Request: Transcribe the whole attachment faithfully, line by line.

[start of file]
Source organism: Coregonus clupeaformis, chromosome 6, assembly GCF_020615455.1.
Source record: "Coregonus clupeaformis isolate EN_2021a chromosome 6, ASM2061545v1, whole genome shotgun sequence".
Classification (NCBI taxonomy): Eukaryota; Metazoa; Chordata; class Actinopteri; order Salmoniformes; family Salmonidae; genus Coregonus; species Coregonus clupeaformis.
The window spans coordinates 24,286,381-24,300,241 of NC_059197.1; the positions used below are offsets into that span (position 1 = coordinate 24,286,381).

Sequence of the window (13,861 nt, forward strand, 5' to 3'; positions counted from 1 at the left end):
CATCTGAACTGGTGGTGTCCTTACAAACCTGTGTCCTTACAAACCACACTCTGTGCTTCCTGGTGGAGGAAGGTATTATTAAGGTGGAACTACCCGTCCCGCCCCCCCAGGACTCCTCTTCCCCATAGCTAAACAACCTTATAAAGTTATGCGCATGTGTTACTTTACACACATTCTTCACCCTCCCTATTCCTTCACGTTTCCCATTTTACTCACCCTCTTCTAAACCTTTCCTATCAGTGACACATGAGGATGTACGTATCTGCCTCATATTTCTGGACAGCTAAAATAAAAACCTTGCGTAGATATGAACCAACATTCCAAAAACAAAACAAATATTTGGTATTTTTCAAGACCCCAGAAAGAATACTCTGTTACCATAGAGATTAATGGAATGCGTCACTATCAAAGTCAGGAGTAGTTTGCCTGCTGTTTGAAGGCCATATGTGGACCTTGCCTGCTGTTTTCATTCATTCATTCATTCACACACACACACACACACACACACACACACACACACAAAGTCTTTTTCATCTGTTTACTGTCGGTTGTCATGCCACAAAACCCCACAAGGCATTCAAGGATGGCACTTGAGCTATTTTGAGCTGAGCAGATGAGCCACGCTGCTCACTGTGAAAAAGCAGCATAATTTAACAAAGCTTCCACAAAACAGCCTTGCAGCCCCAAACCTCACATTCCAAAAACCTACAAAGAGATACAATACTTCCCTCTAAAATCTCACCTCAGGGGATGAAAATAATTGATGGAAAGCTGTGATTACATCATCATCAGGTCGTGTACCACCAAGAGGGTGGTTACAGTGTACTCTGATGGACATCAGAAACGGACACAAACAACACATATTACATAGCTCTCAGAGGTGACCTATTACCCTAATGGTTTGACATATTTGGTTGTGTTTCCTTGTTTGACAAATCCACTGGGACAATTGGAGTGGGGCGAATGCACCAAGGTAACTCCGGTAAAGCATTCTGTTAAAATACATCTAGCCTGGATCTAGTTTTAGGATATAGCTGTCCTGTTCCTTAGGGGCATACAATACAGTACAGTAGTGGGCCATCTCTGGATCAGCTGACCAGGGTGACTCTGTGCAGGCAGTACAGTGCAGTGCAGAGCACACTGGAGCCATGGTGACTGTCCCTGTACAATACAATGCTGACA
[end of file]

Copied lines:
Source organism: Coregonus clupeaformis, chromosome 6, assembly GCF_020615455.1.
Source record: "Coregonus clupeaformis isolate EN_2021a chromosome 6, ASM2061545v1, whole genome shotgun sequence".
Classification (NCBI taxonomy): Eukaryota; Metazoa; Chordata; class Actinopteri; order Salmoniformes; family Salmonidae; genus Coregonus; species Coregonus clupeaformis.
The window spans coordinates 24,286,381-24,300,241 of NC_059197.1; the positions used below are offsets into that span (position 1 = coordinate 24,286,381).

Sequence of the window (13,861 nt, forward strand, 5' to 3'; positions counted from 1 at the left end):
CATCTGAACTGGTGGTGTCCTTACAAACCTGTGTCCTTACAAACCACACTCTGTGCTTCCTGGTGGAGGAAGGTATTATTAAGGTGGAACTACCCGTCCCGCCCCCCCAGGACTCCTCTTCCCCATAGCTAAACAACCTTATAAAGTTATGCGCATGTGTTACTTTACACACATTCTTCACCCTCCCTATTCCTTCACGTTTCCCATTTTACTCACCCTCTTCTAAACCTTTCCTATCAGTGACACATGAGGATGTACGTATCTGCCTCATATTTCTGGACAGCTAAAATAAAAACCTTGCGTAGATATGAACCAACATTCCAAAAACAAAACAAATATTTGGTATTTTTCAAGACCCCAGAAAGAATACTCTGTTACCATAGAGATTAATGGAATGCGTCACTATCAAAGTCAGGAGTAGTTTGCCTGCTGTTTGAAGGCCATATGTGGACCTTGCCTGCTGTTTTCATTCATTCATTCATTCACACACACACACACACACACACACACACACACACACAAAGTCTTTTTCATCTGTTTACTGTCGGTTGTCATGCCACAAAACCCCACAAGGCATTCAAGGATGGCACTTGAGCTATTTTGAGCTGAGCAGATGAGCCACGCTGCTCACTGTGAAAAAGCAGCATAATTTAACAAAGCTTCCACAAAACAGCCTTGCAGCCCCAAACCTCACATTCCAAAAACCTACAAAGAGATACAATACTTCCCTCTAAAATCTCACCTCAGGGGATGAAAATAATTGATGGAAAGCTGTGATTACATCATCATCAGGTCGTGTACCACCAAGAGGGTGGTTACAGTGTACTCTGATGGACATCAGAAACGGACACAAACAACACATATTACATAGCTCTCAGAGGTGACCTATTACCCTAATGGTTTGACATATTTGGTTGTGTTTCCTTGTTTGACAAATCCACTGGGACAATTGGAGTGGGGCGAATGCACCAAGGTAACTCCGGTAAAGCATTCTGTTAAAATACATCTAGCCTGGATCTAGTTTTAGGATATAGCTGTCCTGTTCCTTAGGGGCATACAATACAGTACAGTAGTGGGCCATCTCTGGATCAGCTGACCAGGGTGACTCTGTGCAGGCAGTACAGTGCAGTGCAGAGCACACTGGAGCCATGGTGACTGTCCCTGTACAATACAATGCTGACA